Well, if you’ve read this far, then you may have decided to stay, for whatever reason that may be (you are your own judge in this situation). Then, you should prepare for the loss of luxuries and conveniences that come with modern living. On top of that, one should consider “strengthening” their shelter.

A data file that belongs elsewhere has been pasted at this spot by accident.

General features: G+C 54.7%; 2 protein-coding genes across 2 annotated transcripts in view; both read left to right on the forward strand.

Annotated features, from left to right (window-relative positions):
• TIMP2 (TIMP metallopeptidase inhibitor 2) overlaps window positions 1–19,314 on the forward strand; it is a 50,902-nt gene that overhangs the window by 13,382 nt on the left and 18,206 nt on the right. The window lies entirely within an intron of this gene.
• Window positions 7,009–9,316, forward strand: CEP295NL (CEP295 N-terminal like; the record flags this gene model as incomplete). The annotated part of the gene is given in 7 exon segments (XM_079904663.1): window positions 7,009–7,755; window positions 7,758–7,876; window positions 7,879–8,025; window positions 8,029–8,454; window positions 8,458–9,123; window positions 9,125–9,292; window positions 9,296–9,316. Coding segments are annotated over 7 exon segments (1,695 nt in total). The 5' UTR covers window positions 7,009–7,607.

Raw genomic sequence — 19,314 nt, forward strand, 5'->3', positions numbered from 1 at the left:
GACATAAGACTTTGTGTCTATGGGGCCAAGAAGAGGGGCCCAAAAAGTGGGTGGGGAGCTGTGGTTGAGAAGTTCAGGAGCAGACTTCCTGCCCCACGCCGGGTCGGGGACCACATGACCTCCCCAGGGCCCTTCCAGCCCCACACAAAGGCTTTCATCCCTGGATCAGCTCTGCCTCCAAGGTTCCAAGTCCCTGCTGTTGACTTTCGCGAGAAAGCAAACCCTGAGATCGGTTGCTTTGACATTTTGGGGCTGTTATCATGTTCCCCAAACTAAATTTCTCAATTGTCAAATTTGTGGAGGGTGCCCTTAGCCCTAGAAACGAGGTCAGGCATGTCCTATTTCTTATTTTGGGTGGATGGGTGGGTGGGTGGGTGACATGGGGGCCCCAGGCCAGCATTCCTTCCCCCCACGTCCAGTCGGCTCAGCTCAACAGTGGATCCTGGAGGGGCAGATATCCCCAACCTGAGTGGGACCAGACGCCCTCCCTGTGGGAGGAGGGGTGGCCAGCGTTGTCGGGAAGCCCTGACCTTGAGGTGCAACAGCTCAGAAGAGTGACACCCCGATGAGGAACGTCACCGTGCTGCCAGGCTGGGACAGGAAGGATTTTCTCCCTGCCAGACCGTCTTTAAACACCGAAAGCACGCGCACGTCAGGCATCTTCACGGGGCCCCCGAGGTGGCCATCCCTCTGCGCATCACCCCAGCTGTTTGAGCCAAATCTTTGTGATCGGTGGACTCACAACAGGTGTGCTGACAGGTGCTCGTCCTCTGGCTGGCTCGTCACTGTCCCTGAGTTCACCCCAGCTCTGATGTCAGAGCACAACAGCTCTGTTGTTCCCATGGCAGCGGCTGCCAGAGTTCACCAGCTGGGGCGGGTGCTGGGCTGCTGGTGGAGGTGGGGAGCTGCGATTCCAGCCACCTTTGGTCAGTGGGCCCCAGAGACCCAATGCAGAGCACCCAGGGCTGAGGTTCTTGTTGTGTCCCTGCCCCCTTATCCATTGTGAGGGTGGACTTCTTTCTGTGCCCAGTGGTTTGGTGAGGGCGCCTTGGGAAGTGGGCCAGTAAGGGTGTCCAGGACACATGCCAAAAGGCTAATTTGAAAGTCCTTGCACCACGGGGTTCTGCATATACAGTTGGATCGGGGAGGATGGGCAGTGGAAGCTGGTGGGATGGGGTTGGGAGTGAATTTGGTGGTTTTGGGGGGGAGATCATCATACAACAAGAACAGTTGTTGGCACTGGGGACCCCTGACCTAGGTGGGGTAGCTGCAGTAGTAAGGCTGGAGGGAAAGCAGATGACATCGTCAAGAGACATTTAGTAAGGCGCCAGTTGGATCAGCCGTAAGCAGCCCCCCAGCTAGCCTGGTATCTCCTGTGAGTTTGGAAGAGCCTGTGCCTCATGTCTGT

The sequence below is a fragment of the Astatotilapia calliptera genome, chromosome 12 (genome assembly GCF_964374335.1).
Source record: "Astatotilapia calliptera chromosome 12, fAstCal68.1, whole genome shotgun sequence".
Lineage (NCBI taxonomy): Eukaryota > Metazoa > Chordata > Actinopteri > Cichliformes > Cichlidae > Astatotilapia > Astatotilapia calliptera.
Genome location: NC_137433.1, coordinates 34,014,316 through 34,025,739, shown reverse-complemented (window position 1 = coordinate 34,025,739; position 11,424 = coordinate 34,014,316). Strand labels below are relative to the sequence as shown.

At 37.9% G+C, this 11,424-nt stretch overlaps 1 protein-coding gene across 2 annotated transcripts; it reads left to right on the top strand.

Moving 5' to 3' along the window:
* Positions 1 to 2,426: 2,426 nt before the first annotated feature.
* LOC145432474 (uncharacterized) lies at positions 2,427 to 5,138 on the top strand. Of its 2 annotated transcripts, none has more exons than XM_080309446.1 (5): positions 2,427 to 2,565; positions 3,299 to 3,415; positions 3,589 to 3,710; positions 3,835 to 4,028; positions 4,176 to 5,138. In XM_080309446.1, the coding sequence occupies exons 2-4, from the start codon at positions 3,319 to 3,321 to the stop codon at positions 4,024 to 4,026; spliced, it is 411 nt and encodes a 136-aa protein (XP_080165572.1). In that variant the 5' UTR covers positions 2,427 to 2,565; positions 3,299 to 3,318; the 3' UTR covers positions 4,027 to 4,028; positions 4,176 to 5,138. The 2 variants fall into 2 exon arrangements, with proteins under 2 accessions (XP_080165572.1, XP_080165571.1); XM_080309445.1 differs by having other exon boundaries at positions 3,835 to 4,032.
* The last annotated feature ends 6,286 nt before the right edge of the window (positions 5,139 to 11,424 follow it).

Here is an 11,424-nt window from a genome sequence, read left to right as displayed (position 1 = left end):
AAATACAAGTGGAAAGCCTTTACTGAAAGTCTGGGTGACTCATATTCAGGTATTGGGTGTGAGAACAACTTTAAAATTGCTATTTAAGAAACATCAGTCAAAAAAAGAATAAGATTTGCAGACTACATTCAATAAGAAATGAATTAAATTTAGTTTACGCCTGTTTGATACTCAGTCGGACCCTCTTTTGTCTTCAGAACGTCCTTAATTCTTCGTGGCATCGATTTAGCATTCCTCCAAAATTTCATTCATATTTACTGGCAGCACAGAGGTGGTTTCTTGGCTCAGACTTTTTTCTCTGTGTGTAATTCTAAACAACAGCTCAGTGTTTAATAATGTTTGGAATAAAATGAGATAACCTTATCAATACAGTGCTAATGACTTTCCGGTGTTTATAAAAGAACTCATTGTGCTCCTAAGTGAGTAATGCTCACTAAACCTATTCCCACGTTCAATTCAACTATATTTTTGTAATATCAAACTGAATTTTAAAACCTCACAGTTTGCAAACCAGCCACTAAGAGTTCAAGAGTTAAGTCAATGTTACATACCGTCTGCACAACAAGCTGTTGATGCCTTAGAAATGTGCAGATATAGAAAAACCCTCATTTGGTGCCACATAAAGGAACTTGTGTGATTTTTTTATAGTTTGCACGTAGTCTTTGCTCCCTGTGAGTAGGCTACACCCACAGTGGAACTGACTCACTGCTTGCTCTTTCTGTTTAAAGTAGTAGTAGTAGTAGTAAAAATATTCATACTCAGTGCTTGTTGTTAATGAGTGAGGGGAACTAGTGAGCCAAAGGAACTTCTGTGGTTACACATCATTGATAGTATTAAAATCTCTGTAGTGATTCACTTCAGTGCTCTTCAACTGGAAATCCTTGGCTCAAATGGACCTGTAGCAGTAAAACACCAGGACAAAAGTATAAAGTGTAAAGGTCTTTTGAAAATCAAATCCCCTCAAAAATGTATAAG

If you do not already have storm shutters for your “home shelter”, then make some time to get them installed or, at the very least, measure and buy some plywood now before any storm pops up and inventories are short, to cover your windows. It’s my understanding that taping windows doesn’t really do much to protect the windows themselves, but to keep shards of glass from going everywhere. I’d suggest the heaviest plywood you can handle by yourself or with 2 people. That thin quarter inch stuff is better than nothing, but flimsy as can be. I would stay away from pressboard, though, as that material has the propensity to fall apart when exposed to water. Depending on the area, sandbags may be available when a storm is close. At the very least, you’ll want to have the bottoms of all outer first level doors protected with these, but more may be necessary, based upon the local situation. I’m not sure there’s such a thing as “too many sandbags”, though. Outside of immanent storm landing, sand is available from many locations, such as hardware and gardening stores, if you wish to have them ready ahead of time. Leave nothing outside that isn’t tied down. The corollary to Murphy’s Law applies here–anything not tied down will tend to go flying and damaging something nearby during the worst time (in the middle of the storm), and will likely bust a hole in a window or roof (which really stinks, if you’ve never experienced such). If you have any trees that need trimming, it would behoove you to take care of it now. If you don’t have a garage in which to put your vehicles, at the very least park them on the highest ground you can nearby (most likely the neutral ground for New Orleanians, not the levee, as it will probably be towed if placed there). Have at least one emergency “escape” vehicle fully fueled, in case you change your mind about evacuating.